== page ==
The traditional Guatemalan clothing is well known to be perhaps the most colorful of all the typical costumes in Latin America, in particular, the Highlands of Guatemala are the most popular ones. These costumes vary a lot and it depends on the region, each design has been influenced by history.

While some traditional clothings have disappeared in different areas of the world, Guatemalan Indigenous people are still proudly holding strong to their tradition for making and wearing these beautiful costume designs. There so many designs and trends for Guatemalan traditional costumes, even small villages have their clothing or ‘traje’ (as it is called in Guatemala). The tradition behind the making and wearing the Typical Guatemala Costume shows the “cultural richness” of this country. History, religion and the Mayan sacred calendar has inspired such variety of designs and colors. The colors that stand the most are ‘reds, blues and yellows’.

Most Mayan women will wear their ‘traje’ in Guatemala, as they have taken the responsibility to keep this wonderful tradition alive today, for it is a women’s art for the most part; while men are adapting to more standard non-traditional clothings, especially in areas closer to Guatemala City. There are some clear exceptions of course, in more rural areas of the country where you can still find men and women wearing their ‘traje’ as normal.

All of this fabrics and textiles are skilled handcrafted by weavers, using both traditional wooden pedal telars and backstrap ones. Highly detailed patterns define not just each region, but also the social status.

1- Las Verapaces area (as known in Guatemala)

Alta Verapaz

Alta and Baja Verapaz are known as Las Verapaces. The Huipil for this area (particularly seen better in Cobán) features the ‘tobacco’ plant designs on it, this is to show purity, beauty and the modesty of women in this area of the country by using designs that represent nature.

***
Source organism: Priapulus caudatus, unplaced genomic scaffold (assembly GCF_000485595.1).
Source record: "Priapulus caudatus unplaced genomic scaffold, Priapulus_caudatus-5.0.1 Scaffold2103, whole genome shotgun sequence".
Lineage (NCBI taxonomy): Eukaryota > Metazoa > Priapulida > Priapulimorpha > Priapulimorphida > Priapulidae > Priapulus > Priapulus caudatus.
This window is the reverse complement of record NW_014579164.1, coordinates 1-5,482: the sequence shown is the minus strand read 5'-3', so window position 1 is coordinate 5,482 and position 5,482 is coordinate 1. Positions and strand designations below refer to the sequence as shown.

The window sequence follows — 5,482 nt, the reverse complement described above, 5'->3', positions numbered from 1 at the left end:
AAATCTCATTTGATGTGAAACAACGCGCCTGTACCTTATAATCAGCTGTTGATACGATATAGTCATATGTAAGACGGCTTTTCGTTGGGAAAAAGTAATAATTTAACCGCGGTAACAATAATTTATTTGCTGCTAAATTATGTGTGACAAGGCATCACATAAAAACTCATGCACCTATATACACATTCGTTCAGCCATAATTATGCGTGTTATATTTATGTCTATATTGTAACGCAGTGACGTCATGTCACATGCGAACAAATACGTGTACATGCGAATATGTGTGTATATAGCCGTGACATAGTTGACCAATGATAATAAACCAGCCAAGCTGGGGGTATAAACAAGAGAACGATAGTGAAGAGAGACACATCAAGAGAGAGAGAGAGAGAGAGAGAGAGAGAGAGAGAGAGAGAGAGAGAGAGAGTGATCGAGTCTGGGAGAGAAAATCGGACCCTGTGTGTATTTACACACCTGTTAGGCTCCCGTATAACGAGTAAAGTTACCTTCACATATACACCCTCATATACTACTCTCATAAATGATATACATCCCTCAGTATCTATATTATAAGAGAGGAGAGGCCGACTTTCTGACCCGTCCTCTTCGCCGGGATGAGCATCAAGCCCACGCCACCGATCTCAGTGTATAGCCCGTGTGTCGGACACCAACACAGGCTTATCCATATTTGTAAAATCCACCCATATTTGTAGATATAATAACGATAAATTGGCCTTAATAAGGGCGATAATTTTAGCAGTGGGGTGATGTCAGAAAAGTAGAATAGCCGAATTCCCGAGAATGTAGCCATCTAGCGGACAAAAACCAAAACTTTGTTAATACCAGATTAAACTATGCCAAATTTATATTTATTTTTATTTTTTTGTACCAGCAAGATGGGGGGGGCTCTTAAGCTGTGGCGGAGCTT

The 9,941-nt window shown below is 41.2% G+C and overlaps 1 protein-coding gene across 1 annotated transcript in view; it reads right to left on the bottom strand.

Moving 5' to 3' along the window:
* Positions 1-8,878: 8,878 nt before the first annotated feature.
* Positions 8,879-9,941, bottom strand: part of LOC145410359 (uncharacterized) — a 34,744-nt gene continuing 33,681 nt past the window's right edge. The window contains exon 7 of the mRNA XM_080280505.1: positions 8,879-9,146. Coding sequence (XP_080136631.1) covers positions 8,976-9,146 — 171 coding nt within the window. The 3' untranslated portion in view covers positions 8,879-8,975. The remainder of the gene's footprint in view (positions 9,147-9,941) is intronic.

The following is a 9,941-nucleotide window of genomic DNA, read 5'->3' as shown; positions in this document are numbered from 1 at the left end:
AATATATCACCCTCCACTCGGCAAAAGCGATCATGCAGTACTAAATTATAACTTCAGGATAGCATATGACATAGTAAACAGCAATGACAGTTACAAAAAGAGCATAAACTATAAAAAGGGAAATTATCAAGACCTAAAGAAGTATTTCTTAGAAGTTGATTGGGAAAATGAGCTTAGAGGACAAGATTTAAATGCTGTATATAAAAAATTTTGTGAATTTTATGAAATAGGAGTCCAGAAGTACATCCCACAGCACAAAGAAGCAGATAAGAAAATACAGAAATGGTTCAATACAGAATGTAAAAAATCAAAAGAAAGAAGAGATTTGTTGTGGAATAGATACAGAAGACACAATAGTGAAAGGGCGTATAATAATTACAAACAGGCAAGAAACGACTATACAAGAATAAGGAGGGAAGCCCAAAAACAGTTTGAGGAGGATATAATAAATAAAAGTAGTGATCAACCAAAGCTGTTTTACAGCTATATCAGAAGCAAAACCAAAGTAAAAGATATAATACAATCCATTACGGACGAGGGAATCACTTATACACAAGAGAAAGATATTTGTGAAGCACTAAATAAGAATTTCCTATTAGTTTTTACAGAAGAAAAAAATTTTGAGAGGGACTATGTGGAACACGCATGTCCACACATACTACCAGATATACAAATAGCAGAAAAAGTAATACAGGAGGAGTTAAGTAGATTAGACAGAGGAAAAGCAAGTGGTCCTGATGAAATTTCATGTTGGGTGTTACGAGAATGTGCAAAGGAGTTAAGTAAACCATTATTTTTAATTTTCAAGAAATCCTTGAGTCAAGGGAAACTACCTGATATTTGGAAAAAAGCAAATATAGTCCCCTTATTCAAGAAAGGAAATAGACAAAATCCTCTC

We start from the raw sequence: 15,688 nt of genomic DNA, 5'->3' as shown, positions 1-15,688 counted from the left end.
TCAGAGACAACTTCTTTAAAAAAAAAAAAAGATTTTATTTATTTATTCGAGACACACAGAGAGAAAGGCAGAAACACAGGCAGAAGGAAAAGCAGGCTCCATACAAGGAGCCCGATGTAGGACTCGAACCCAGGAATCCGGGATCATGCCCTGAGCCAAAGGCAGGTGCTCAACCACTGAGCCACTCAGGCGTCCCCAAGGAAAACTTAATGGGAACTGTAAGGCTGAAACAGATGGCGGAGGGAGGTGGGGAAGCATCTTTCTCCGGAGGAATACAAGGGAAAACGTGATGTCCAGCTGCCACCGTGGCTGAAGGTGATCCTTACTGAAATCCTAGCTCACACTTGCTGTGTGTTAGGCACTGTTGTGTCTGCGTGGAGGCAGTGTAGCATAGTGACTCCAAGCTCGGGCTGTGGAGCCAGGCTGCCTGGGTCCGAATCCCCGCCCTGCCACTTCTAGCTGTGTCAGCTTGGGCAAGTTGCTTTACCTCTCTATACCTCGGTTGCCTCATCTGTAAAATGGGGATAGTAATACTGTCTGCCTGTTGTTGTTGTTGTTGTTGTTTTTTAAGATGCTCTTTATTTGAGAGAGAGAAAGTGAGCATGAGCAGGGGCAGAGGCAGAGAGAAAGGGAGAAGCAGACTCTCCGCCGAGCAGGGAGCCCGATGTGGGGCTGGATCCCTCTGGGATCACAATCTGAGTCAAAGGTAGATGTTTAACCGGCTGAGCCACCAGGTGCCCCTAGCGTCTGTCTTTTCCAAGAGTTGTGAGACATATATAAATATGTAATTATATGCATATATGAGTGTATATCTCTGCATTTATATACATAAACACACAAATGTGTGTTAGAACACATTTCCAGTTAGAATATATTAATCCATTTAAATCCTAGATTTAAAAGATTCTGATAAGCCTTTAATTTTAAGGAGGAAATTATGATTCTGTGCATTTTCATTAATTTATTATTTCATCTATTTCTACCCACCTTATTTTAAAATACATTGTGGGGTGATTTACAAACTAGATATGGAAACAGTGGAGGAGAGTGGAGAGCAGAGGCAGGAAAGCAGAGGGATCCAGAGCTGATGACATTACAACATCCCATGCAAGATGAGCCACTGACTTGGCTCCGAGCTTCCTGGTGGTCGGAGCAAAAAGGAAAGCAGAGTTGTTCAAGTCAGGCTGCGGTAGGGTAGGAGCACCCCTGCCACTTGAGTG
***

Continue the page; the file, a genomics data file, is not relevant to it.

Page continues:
Huipiles in this area are made with made from a more delicate fabrics and are shorter in comparison other ones, ‘el corte’ (skirt) is long and mostly made in dark blue color, which creates an interesting contrast in colors.

2 - Chimaltenango area

One of the main features of this suit are the wide red stripes around the shoulders for the huipil design, it includes detailed geometric animals designs in it. The huipil for Chimaltenango women also stands out for its V-neck shape (sometimes squarish) made with black velvet on the edges. The skirt is traditionally very long and colorful, this skirt is wrapped around the waist and held by a red colored sash. Unfortunately, women using the traditional suit for this area is declining, for new generations are changing designs to wear colored blouses with multiple lace and skirts at the knees.

3 - Huehuetenango Dept


The huipil is characterized by being made with silk embroidery and a square neck. This suit is well known for its geometric designs and multiple colored stripes. Due to the high detail in the designs of the costumes in this area of Guatemala, the elaboration of the huipiles and skirts usually takes a lot of time and dedication. The back-strap loom is used to create this beautiful costume.

4 - Xela (Quetzaltenango) Dept


This is the second most important city of Guatemala. The huipiles of this department have in their designs many birds, flowers and stars. The colors of these suits tend to be warm colors such as red, yellow and violet. These suits are made on foot or pedal looms.
The skirts are made of natural wool, in black and white colors.

5 - Sacatepequez Department Area


The municipality of San Antonio Aguas Calientes, located in Sacatepequez, is famous for the quality of its threads and fabrics. The design of the huipiles of this area has changed with the passage of time, originally had geometric shapes and multiple lines of colors, but in recent times, have combined flowers and birds with geometric patterns in their designs. Just like in many other areas of the country, the skirt is wrapped around the waist and held by a red colored sash.

6 - Sololá Dept


This department is famous for Lake Atitlan, it is one of the most visited lakes in Central America.
The women use a tzute on the head (also called ixcaco), this is a piece of cloth cooked by hand by themselves, this is a very old custom and is part of the traditional costume of this area. The Huipil includes many creative designs, all handwoven using the traditional back-strap loom.

7 - Totonicapan

This department is one of the largest cloth producers in the country. Most of its population is dedicated to it using pedal looms built by themselves. The huipil is characterized by a certain Spanish influence in their designs, using designs with silk flowers and high-gloss yarns.

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